Introducing…A story set entirely within, as you might guess, the TARDIS. Ideas about conceptual space, non-human intelligence, alienation… and the dangers of running with scissors. An exploration of the dynamics that take place within the TARDIS crew. Or possibly, how to pad for two episodes when you thought your contract was going to be up after 13 weeks before anyone had seen Dalekmania…
Ten Reasons To Watch "Inside the Spaceship" (warning: spoilers lower down the list)
1. The original TARDIS crew. In spite of being called "Doctor Who", the Doctor is not – solely – the central character of the series when it begins. Instead it is a team affair, with our human viewpoint characters of Barbara and Ian supplying the heart and logic (as well as handy factoids from history or science in keeping with the series' original "educational" remit). The Doctor's importance is more in the way his chaotic behaviour drives the plot: he causes things to happen, rather than resolves them. Never more than here, where it takes the humans to work out that the ship has something it is trying to say.
2. In particular, Barbara. Jacqueline Hill is magnificent, playing Barbara on a knife edge of losing it, as the Doctor and his timeship appear to be conspiring to drive everyone aboard insane. The scene where she tears him a new one for his unjust accusations (which, handily, plays over the DVD menu so you don't even need to find it) is one of the series' great moments, especially since it's a celebration of the ordinary human over the alien genius.
3. And the fact that she's still simmering with hurt and anger at him at the end of the adventure, even as the wily old bird tries to charm her – and at the same time slyly tries to steal some of the credit for their survival, by saying (lampshading the metatext) that his accusations were the spur that drove her to find the real cause of the disaster – is very human. It's for scenes like this that people think it's from his companions that the Doctor learned his humanity.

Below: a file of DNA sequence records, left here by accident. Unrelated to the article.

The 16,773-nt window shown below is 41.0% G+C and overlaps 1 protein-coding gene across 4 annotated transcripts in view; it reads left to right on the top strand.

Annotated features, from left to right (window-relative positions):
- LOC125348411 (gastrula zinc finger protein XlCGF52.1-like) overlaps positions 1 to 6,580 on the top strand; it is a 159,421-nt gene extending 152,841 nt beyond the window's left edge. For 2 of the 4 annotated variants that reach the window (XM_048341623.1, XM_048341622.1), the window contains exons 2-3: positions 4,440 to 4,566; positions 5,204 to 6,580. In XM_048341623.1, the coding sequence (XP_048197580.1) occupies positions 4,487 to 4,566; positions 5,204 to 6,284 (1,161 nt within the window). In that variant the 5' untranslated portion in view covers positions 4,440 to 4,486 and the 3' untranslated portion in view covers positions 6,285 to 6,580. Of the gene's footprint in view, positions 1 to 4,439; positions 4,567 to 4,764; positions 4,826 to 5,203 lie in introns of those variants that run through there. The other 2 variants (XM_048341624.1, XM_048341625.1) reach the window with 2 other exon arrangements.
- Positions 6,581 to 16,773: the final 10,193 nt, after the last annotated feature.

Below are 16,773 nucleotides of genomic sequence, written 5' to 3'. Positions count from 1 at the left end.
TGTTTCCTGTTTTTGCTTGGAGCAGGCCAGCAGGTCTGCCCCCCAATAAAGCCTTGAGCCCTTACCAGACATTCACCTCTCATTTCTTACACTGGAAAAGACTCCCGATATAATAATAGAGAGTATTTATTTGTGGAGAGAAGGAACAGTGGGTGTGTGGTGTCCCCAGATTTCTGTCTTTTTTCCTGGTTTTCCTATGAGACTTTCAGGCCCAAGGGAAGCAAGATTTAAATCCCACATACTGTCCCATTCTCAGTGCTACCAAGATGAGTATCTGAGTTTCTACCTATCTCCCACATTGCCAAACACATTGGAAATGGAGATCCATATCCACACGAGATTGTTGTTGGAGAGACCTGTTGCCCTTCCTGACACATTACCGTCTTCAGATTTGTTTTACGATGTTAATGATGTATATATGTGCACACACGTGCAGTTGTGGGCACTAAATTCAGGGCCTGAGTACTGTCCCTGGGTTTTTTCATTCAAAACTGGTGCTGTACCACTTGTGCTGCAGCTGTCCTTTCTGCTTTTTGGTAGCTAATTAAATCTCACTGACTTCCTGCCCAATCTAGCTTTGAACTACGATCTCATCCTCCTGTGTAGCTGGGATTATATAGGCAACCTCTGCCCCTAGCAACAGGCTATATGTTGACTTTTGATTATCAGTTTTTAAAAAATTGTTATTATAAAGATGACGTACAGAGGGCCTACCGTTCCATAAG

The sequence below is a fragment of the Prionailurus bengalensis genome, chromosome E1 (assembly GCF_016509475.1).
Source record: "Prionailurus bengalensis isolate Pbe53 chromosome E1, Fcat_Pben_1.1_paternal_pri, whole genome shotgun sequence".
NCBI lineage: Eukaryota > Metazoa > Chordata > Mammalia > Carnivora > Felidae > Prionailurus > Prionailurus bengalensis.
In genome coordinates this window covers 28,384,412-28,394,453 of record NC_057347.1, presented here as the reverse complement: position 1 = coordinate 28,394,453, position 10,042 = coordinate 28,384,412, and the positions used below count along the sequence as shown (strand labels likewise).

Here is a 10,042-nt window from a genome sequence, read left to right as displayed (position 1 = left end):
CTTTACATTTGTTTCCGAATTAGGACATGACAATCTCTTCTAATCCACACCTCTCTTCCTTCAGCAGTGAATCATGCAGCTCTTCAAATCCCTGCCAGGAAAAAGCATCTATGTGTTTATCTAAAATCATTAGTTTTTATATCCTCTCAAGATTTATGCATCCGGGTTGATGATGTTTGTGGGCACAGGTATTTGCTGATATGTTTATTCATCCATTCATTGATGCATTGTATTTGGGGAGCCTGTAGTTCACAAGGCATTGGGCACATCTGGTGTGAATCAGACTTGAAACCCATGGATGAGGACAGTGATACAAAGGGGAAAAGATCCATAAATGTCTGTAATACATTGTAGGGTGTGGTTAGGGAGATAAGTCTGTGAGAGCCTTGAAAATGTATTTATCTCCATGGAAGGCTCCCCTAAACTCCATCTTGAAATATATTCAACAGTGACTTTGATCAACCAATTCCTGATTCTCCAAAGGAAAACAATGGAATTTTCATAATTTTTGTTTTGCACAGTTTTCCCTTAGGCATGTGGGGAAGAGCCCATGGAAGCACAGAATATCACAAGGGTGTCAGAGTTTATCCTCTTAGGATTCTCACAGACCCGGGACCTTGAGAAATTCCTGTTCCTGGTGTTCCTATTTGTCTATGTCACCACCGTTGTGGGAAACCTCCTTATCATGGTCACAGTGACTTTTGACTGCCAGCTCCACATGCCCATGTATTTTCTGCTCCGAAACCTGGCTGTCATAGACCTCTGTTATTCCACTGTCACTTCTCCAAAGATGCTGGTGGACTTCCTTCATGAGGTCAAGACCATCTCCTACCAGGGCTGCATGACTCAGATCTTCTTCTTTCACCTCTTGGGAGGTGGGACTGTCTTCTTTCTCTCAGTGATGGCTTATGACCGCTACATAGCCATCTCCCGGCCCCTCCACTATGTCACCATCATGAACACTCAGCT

4. And speaking of his humanity, the Doctor's character does get a bit of reboot here. With their memories taken away and returned seemingly at random (and apparently the ship's first attempt at communication – a white out "explosion" that post-facto we might call shouting through the telepathic circuits – knocking them all out and leaving their empathy fritzed) the first episode has the crew take turns in rediscovering their character. This leads to the Doctor becoming the most alarmingly paranoid and hostile that he's been since the pilot (where he was so scary they redid the whole episode). Notice though, that this is now allowed to be him "out of character" so that when the 'fluence leaves him, he can be a kinder, gentler travelling companion.
5. Mind you, quite a lot of this plays out as Brechtian experimental theatre. In fact, it's probably the most theatrical Doctor Who story of all time, with one set and four characters.
6. Except there's something in the box with them. The particular paranoia that takes hold of everyone is that they are not alone in the ship. Susan seems particularlyaffected; which will tie in later with more hints of her a-bit-more-telepathic nature (it's a great turn from Carole Ann Ford, channelling her inner Carrie). And of course they turn out to be correct, because the ship itself is the intelligence.
7. The fifth member of the crew – because in fact there is another character her here, though she does tend to be gendered that way, in the shape of the space of the Doctor's timeship. We explore the inner spaces in new detail, with its bedrooms and food machine and talk of its power under the console. The idea that the TARDIS is a space for living in then translates into it being a living space.
8. and magical since you mention it: David Whitaker who wrote this was never much of a scientist, but he loved the ideas of alchemy. That's why mercury – quicksilver – is so important to the function of the TARDIS. You can construct, if you like, a system where the four companions are not just a family-friendly non-traditional family unit, but a table of the classical alchemical elements: the combustible Doctor is Fire; mysterious Susan is Air; emollient Barbara is Water and dependable Ian is Earth – which makes the TARDIS the quintessence, the hidden "fifth" element that brings the other four together.